Two Republicans say use discretionary funds for Libya operations

A pair of House Republicans on Wednesday moved to force the Obama administration to use funds from other federal accounts to pay for the Libyan military campaign.

Maryland GOP Reps. Roscoe Bartlett and Andy Harris introduced a bill that would require President Obama to give Congress a list of "rescissions of non-security discretionary appropriations for fiscal year 2011," according to a summary of the measure provided late Wednesday by Bartlett's office.

If approved, the bill would move the freed-up monies to the Defense Department "to replace the amounts spent in Libya in fiscal year 2011," according to the summary. 

The Bartlett-Harris measure would prohibit the administration from shifting funds from any DoD, Department of Homeland Security or Department of Veterans Affairs program or account. 

Prior to a classified briefing on Libya with senior Obama administration officials — including Secretary of State Hillary ClintonHillary Rodham Clinton5 takeaways from the Pa. Senate debate Report: Clinton ordered operative to troll Trump with duck Breitbart, liberal activist cooperated on GOP primary disruptions: report MORE, Defense Secretary Robert Gates and Joint Chiefs Chairman Adm. Michael Mullen — Bartlett voiced concerns about the mission.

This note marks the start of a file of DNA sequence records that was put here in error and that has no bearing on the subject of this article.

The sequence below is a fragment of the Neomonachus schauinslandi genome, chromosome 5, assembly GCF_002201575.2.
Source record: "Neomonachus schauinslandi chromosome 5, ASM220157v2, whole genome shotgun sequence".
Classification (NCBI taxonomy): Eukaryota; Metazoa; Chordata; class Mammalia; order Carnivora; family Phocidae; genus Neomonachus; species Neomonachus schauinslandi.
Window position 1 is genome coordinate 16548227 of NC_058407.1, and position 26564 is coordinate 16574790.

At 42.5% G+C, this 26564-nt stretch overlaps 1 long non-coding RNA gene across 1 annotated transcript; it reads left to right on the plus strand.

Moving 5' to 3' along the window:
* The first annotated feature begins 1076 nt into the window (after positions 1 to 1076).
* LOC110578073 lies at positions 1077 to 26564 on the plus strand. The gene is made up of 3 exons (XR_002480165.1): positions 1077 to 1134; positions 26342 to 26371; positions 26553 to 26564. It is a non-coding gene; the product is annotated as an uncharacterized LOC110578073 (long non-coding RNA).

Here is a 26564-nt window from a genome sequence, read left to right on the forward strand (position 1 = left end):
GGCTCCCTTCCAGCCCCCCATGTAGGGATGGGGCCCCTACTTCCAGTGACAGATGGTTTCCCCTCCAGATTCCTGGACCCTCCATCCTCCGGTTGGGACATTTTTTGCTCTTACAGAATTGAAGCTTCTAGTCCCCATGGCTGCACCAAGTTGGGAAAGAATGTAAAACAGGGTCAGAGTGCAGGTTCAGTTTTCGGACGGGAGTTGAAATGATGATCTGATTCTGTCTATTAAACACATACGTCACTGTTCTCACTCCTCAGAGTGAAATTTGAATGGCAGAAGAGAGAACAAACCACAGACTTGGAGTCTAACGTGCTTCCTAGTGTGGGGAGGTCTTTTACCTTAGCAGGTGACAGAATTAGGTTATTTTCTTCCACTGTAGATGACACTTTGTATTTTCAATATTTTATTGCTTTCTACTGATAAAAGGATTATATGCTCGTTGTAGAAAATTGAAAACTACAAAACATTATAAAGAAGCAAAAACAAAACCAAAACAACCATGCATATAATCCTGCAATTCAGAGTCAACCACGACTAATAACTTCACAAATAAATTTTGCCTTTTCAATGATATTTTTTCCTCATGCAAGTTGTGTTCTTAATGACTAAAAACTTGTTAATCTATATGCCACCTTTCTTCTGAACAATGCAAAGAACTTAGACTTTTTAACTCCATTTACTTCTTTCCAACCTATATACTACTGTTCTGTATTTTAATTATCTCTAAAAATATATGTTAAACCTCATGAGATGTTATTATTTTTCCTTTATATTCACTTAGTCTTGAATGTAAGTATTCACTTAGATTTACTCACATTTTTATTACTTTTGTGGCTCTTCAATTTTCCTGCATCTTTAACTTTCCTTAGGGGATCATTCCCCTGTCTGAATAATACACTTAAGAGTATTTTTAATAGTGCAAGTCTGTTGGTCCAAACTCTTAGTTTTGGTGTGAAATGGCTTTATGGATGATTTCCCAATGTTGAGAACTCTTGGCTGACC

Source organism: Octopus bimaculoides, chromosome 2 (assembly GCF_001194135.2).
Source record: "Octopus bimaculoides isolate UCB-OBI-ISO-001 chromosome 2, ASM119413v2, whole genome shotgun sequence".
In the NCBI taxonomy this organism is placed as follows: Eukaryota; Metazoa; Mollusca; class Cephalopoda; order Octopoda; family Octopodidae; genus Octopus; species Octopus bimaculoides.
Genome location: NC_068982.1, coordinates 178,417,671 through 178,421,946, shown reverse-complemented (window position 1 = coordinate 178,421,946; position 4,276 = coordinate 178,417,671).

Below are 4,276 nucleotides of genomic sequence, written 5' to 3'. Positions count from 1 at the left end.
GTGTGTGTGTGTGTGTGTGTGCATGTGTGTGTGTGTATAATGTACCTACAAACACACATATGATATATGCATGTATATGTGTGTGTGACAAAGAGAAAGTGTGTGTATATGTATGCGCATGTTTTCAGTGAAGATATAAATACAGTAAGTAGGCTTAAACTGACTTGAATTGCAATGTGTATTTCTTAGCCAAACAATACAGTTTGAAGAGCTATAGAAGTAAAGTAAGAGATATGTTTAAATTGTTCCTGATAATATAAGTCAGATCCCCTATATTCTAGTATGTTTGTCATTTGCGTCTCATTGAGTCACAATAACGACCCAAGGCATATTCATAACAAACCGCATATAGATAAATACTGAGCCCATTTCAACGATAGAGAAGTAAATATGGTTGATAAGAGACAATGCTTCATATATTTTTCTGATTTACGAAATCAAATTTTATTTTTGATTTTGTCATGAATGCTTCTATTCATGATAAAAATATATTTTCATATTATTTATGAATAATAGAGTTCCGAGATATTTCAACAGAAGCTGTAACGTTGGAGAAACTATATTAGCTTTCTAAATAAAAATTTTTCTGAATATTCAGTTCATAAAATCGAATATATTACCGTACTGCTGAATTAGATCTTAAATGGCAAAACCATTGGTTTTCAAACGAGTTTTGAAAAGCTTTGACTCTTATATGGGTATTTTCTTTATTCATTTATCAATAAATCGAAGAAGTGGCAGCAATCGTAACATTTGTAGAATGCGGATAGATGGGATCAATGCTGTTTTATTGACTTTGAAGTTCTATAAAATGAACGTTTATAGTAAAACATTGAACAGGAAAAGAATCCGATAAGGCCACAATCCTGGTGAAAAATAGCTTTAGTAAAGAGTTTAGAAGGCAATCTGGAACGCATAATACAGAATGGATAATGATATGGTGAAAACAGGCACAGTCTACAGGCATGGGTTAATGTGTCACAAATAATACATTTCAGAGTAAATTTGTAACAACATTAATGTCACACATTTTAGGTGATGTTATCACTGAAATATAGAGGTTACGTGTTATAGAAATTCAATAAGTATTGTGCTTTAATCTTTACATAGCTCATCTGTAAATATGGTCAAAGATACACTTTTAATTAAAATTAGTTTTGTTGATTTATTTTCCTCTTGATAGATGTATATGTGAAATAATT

Asked by The Hill what he wanted to find out during the briefing, the House Armed Services Air and Land Forces subcommittee chairman replied bluntly: "Why we're there."

Bartlett has challenged the administration for opting not to seek congressional authorization to send the U.S. military in to combat embattled Libyan leader Moammar Gadhafi and his forces. He recently said the action was "an affront" to the U.S. Constitution.

Bartlett said the closed-door House and Senate briefings on Wednesday do not allow the administration to check a congressional notification box under the War Powers Act.

"You don't get to tell a judge, 'Yeah, I ran a red light, but I stopped at it 48 hours later,' " Bartlett said.

Multiple lawmakers told reporters following the House briefing that Clinton told members the administration, as one Democrat described it, "has legal opinions saying they could go forward without first going to Congress."

Some conservative Republicans have joined liberal Democrats in recent days in voicing their opposition to the Libyan campaign.